7,000,000,000 People on Earth Crowding Out Imperiled Animals, Plants

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Amy Harwood, (520) 623-5252 x 313

7,000,000,000 People on Earth Crowding Out Imperiled Animals, Plants

Global Population Passes 7 Billion, Species Face Mass Extinction

TUCSON, Ariz. - The world population hit 7 billion people today, accelerating the global extinction crisis for animals and plants imperiled by overpopulation’s effects on habitat, water, air and other natural resources. The Center for Biological Diversity launched a new national campaign, 7 Billion and Counting, highlighting this milestone and the connection between staggering human population growth and the massive extinction of plant and animal species.

“The conversation can’t be avoided any longer,” said Amy Harwood, coordinator of the 7 Billion and Counting campaign. “There’s never been a more pivotal time to talk about the devastating effects of the population crisis on plants and animals around the world.”

As part of the 7 Billion and Counting campaign, the Center is giving away 100,000 of its popular Endangered Species Condoms. It also launched a huge video ad in New York City’s Times Square, inspired activists around the country to host events highlighting this critical issue and unveiled a new interactive map that offers information on endangered species in every county in the United States.

The Center also just released a report on the top 10 U.S. species facing extinction from pressures directly related to overpopulation. Species like the Florida panther and Mississippi gopher frog are rapidly losing habitat as the human population expands, while others are seeing their habitat dangerously altered and are facing demise from consumption demand.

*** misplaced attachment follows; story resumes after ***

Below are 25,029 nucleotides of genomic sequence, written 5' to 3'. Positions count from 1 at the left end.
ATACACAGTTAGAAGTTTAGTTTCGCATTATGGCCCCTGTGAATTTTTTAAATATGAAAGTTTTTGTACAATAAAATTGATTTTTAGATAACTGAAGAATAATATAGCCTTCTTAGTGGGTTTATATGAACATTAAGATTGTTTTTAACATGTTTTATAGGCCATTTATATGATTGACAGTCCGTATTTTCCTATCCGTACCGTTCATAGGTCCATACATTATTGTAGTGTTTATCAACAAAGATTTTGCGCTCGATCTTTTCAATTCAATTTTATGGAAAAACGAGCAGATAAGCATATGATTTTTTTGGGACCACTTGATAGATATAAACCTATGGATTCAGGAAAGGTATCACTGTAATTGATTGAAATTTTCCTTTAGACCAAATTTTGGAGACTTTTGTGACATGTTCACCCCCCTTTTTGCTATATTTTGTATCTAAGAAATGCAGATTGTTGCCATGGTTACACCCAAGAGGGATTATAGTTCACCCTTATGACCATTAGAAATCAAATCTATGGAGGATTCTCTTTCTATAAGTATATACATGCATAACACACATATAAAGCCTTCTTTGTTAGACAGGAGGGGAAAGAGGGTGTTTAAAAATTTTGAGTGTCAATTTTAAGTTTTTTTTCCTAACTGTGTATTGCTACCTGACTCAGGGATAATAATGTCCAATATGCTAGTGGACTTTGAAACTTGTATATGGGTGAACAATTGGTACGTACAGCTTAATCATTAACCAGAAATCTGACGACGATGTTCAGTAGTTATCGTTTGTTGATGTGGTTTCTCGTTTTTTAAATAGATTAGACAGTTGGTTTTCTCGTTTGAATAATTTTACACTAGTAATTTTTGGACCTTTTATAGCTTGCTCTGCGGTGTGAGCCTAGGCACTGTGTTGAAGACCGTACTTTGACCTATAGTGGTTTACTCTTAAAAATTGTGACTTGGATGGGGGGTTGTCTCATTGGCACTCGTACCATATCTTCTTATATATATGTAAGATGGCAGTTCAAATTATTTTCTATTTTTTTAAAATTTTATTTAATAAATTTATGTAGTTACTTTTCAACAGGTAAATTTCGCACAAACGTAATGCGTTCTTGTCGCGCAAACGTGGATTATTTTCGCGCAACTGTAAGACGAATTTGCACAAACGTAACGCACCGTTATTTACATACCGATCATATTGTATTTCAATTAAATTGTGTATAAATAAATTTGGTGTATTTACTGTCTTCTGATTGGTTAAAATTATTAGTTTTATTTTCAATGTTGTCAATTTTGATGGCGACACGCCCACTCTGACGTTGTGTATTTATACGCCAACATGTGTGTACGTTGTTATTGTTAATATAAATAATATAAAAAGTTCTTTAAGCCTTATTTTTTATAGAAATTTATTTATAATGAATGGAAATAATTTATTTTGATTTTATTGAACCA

The Center is the only environmental group with a full-time campaign highlighting the connection between runaway human population growth and the ongoing extinction crisis. The world’s population has doubled since 1968; the United Nation predicts it will hit 10 billion by century’s end. Meanwhile, dozens of species go extinct every day.

“As the human population grows and the rich countries consume resources at voracious rates, we are crowding out, poisoning and eating all other species into extinction,” said Harwood. “If it isn’t stopped, we’ll find ourselves on a very lonely planet devoid of any sense of the wild world this place once was.”

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At the Center for Biological Diversity, we believe that the welfare of human beings is deeply linked to nature - to the existence in our world of a vast diversity of wild animals and plants. Because diversity has intrinsic value, and because its loss impoverishes society, we work to secure a future for all species, great and small, hovering on the brink of extinction. We do so through science, law, and creative media, with a focus on protecting the lands, waters, and climate that species need to survive.

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